How to Grow an Indoor Lemon Tree

Updated: Mar. 04, 2024

It's easier than you think to brighten up your home in winter! Grow a fragrant reminder of summer with an indoor lemon tree.

Can You Grow a Lemon Tree Indoors?

Lemon treeNew Africa/Shutterstock
Enjoy fresh fruit year-round with an indoor lemon tree.

Lemons are among the easiest citrus to grow indoors and the trees make thoughtful gifts. You provide the light, water and fertilizer, and they offer beautiful, fragrant flowers and homegrown lemons. According to Steven Biggs, the author of Grow Figs Where You Think You Can’t, scent is one of the best reasons to grow an indoor lemon tree. “You can’t beat the smell of lemon blossoms—they’re a joy indoors when it’s gray outdoors.”

Here’s everything you need to know about growing fruit trees indoors.

Indoor Lemon Tree Care

Don’t Start With a Seed

Steven points out that while it’s possible to grow a lemon tree from a seed, it takes years to fruit. “If you want fruit sooner, get a plant that’s grafted or a rooted cutting,” he advises. Lemon trees are typically grafted onto a dwarf rootstock, and the result is smaller trees that are easier to grow inside.

Curious about growing more citrus trees inside? Here’s how to grow a clementine tree indoors.

Container Size

A smaller year-old tree fits well in a 9- to 10-inch diameter pot. Larger trees that are 2 to 3 years old need more root room, so choose a 12- to 14-inch diameter container. Pick a pot with drainage holes and use a high-quality potting mix.

Light and Temperature

Lemons love sunshine. Place the tree by a bright window with at least eight hours of full sun, supplementing with a grow light if necessary. Even better is the right combination of bright light and cool temperatures. “My best results with indoor lemons over the winter is when I have them in a cool sunroom or greenhouse,” Steven says. A location with a winter temperature of about 70 degrees is ideal for fruit production.

Water and Fertilizer Needs

Overwatering is the quickest way to kill your lemon tree. “Don’t keep the soil too wet,” says Steven. Aim to maintain even moisture, watering when the soil surface is dry. A moisture meter helps citrus growers keep track of watering needs. Increase the humidity by placing the pot on a saucer filled with pebbles and water or by misting the plant regularly. Feed the tree every few months with a citrus tree fertilizer or all-purpose fertilizer.

Learn more about fertilizing citrus trees.

Grow a Meyer Lemon Tree

Shutterstock 1063780985, indoor lemon treeCYNTHIA SHIRK/SHUTTERSTOCK
Close-up view of an indoor Meyer lemon tree flower blossom

Many types of lemons do well when grown indoors, but a Meyer lemon tree is the most popular. Not only does it take well to container culture, but the fruits have a sweeter flavor, are less acidic and have thinner skin than many other varieties.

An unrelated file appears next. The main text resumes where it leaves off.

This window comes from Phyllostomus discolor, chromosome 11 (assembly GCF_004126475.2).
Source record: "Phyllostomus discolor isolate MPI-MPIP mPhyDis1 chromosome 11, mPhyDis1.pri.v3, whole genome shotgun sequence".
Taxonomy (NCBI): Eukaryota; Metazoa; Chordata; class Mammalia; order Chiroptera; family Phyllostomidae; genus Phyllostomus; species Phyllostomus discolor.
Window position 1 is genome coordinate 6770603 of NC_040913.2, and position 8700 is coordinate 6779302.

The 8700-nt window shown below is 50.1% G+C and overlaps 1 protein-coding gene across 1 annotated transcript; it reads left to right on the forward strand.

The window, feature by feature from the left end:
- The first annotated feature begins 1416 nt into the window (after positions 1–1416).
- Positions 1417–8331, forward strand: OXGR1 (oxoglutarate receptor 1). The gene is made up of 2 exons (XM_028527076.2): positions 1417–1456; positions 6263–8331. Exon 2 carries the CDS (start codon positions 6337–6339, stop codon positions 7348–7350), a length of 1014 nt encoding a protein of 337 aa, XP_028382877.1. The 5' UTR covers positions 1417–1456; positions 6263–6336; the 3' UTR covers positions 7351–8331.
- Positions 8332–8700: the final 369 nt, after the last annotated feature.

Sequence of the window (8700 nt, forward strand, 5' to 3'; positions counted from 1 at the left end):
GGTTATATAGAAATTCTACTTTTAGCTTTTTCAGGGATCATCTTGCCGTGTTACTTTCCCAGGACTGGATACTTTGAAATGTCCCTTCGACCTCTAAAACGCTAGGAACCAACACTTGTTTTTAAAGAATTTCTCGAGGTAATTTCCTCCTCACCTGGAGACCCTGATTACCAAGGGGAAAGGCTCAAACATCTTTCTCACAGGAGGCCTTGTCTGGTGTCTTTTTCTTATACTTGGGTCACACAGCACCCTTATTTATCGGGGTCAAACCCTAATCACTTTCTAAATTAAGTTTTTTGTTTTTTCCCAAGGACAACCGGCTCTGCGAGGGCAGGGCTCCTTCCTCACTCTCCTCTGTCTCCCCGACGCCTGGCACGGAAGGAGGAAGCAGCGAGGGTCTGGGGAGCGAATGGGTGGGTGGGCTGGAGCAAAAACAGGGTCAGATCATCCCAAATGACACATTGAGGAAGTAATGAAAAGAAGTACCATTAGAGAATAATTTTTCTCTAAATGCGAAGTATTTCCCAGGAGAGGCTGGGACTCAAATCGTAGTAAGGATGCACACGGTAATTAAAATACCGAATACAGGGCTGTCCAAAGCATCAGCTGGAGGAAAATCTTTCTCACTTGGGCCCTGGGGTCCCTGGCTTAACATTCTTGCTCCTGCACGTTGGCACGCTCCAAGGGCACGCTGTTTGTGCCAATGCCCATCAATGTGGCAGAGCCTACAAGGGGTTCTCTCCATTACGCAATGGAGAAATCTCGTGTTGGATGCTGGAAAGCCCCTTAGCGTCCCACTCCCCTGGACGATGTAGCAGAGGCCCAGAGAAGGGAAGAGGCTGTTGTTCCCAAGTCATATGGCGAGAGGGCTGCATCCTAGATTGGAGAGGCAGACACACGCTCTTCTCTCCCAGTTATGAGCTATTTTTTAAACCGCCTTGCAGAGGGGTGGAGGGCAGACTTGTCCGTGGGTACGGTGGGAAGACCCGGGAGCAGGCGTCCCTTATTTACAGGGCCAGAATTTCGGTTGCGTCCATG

Meyer Lemon Tree Problems

“My Meyer lemon tree blooms but doesn’t fruit. What can I do?” —Birds & Blooms reader Gary Darstein

Horticultural expert Melinda Myers says bright light, proper fertilization, and consistent moisture and humidity can increase the amount of flowers and fruit of indoor citrus plants. Here are some simple steps to adjust your care to encourage fruit to form:

  1. Place the plant in a sunny south- or southwest-facing window or supplement lower-light locations with plant lights.
  2. Apply a slow-release fertilizer (all-purpose or one for acid-loving plants) in spring or a quick-release fertilizer from April through September. Always follow the directions on the label.
  3. Increase the humidity around the plant with a gravel tray. Place pebbles in a saucer filled with water and set the potted plant on top, above the water.
  4. Water thoroughly and often enough to keep the soil moist but not wet.

Take Your Lemon Tree Outside in Summer

Shutterstock 261214187PHOTOLOGY1971/SHUTTERSTOCK
Lemon trees need plenty of sunshine to thrive.

Give your indoor lemon tree a summer vacation by taking it outdoors after the last spring frost. It makes a great deck or patio plant, providing long-lasting perfume to outdoor living spaces. Move the tree back indoors before the first autumn frost. “Lemons are prone to dropping their leaves when you take them back inside,” says Steven. “Luckily, they will grow back!”

Indoor lemon trees are susceptible to several types of insect pests including scale and spider mites, so keep an eye on the trees. Steven treats his with insecticidal soap and horticultural oil before bringing them indoors in early autumn.

Next, discover how to grow an avocado tree indoors.